From Booklist, Copyright (c) American Library Association. Used with permission.
Review by Library Journal Review

Taking the pulse of the world's largest country (in area), this exuberant one-volume encyclopedia is bursting with up-to-date facts and photos. Organized by its Oxford-based editors around broad topics like the country's peoples, history, cultural life, and physical environment, it emphasizes recent and contemporary issues, with a special focus on the Gorbachev era. A visual treat, it is enhanced by numerous illustrations, many of them in color and often occupying half a page to a page. In addition to the abundant charts and graphs, boxed inserts effectively break up the text while covering a range of topics: e.g., Napoleon's retreat, the Communist Party newspaper Pravda, and the nuclear disaster of Chernobyl. Also featured are biographies of important personalities (e.g., Trotsky, Sakharov, Solzhenitsyn, and Yeltsin). The numerous color maps that cover such areas as energy production, political flash points, election results, and ethnic distribution are especially useful and attractive. Despite the title, the emphasis here is on the Russian Federation and historical Russia, not the other 14 republics of the former USSR. Although it is too soon to predict just how the former republics will variously sort themselves out as they adjust to independence or rejoin a new union, this volume offers as clear a viewing as any before the dust settles. Recommended for both public and academic libraries. [For a reference covering the former Soviet republics overall, see Stephen K. Batalden and Sandra L. Batalden's The Newly Independendent States of Eurasia, LJ 11/15/93.-Ed.]-Edward B. Cone, New York (c) Copyright 2010. Library Journals LLC, a wholly owned subsidiary of Media Source, Inc. No redistribution permitted.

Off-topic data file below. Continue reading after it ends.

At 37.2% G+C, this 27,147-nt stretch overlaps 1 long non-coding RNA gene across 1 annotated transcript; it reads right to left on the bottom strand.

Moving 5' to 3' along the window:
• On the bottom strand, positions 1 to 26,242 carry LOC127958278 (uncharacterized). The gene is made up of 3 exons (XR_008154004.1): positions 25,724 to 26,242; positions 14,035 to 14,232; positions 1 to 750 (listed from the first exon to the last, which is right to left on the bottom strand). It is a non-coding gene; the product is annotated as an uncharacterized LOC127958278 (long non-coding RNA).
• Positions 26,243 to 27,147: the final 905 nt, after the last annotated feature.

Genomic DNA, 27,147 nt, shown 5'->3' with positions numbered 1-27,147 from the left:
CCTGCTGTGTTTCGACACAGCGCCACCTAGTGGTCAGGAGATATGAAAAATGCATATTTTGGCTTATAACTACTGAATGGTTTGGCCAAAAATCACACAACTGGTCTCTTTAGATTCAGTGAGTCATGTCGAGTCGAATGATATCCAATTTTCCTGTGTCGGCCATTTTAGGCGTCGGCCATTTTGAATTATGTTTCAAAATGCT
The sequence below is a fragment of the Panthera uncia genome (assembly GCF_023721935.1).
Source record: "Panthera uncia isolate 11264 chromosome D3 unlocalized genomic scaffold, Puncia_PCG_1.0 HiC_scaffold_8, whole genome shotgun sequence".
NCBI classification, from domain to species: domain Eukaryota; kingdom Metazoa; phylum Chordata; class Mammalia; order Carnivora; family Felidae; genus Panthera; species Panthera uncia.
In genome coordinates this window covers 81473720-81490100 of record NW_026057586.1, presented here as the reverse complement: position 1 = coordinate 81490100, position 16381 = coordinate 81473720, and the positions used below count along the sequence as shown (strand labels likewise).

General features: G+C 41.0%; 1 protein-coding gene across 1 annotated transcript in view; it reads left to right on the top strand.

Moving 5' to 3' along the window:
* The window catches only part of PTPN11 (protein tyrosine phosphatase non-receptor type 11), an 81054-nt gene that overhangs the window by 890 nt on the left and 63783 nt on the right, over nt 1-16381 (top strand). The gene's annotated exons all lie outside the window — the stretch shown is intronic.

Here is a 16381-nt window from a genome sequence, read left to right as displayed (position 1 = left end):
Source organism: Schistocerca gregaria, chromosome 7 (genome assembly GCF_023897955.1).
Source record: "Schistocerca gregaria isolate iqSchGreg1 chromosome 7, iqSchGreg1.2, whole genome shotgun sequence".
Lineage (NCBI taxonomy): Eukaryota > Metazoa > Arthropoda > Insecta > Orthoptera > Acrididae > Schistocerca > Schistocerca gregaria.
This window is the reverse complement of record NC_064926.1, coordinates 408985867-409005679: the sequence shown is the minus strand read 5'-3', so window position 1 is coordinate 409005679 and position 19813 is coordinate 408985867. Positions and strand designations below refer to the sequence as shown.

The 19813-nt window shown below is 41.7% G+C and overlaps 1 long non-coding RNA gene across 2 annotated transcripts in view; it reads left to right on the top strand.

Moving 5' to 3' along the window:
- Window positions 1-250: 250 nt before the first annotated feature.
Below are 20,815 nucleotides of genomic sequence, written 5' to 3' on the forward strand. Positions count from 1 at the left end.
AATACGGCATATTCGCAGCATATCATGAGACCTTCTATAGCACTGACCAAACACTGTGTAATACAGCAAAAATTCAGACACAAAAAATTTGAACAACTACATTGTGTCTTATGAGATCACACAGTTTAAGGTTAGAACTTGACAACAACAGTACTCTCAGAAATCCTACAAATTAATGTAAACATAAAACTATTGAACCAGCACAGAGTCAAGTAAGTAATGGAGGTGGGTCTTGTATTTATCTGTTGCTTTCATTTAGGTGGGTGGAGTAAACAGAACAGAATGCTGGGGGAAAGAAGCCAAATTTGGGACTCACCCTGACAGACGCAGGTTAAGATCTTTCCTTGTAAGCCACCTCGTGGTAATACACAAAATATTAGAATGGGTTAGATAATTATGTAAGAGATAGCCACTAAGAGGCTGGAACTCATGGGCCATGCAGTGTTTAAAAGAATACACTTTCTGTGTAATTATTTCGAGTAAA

(c) Copyright Library Journals LLC, a wholly owned subsidiary of Media Source, Inc. No redistribution permitted.